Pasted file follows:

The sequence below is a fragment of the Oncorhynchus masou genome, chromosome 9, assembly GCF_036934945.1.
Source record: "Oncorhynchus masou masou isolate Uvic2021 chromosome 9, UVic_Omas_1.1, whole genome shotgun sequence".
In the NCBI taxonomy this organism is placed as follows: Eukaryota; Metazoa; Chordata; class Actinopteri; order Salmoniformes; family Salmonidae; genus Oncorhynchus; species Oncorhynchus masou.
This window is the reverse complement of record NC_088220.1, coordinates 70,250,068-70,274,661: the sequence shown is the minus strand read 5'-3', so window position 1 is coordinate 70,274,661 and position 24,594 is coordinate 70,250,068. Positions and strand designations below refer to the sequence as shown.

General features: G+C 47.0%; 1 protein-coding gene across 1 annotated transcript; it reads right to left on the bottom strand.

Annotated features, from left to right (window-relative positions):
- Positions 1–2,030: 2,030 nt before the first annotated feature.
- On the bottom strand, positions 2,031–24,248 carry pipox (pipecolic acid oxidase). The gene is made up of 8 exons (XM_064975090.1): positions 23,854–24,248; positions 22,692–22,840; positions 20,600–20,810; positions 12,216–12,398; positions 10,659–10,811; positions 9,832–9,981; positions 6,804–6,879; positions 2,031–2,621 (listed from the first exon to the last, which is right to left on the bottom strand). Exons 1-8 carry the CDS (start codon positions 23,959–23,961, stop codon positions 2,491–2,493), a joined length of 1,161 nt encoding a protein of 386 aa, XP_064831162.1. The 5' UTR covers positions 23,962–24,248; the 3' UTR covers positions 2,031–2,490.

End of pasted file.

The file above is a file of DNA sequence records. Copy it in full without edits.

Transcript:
The sequence below is a fragment of the Oncorhynchus masou genome, chromosome 9, assembly GCF_036934945.1.
Source record: "Oncorhynchus masou masou isolate Uvic2021 chromosome 9, UVic_Omas_1.1, whole genome shotgun sequence".
In the NCBI taxonomy this organism is placed as follows: Eukaryota; Metazoa; Chordata; class Actinopteri; order Salmoniformes; family Salmonidae; genus Oncorhynchus; species Oncorhynchus masou.
This window is the reverse complement of record NC_088220.1, coordinates 70,250,068-70,274,661: the sequence shown is the minus strand read 5'-3', so window position 1 is coordinate 70,274,661 and position 24,594 is coordinate 70,250,068. Positions and strand designations below refer to the sequence as shown.

General features: G+C 47.0%; 1 protein-coding gene across 1 annotated transcript; it reads right to left on the bottom strand.

Annotated features, from left to right (window-relative positions):
- Positions 1–2,030: 2,030 nt before the first annotated feature.
- On the bottom strand, positions 2,031–24,248 carry pipox (pipecolic acid oxidase). The gene is made up of 8 exons (XM_064975090.1): positions 23,854–24,248; positions 22,692–22,840; positions 20,600–20,810; positions 12,216–12,398; positions 10,659–10,811; positions 9,832–9,981; positions 6,804–6,879; positions 2,031–2,621 (listed from the first exon to the last, which is right to left on the bottom strand). Exons 1-8 carry the CDS (start codon positions 23,959–23,961, stop codon positions 2,491–2,493), a joined length of 1,161 nt encoding a protein of 386 aa, XP_064831162.1. The 5' UTR covers positions 23,962–24,248; the 3' UTR covers positions 2,031–2,490.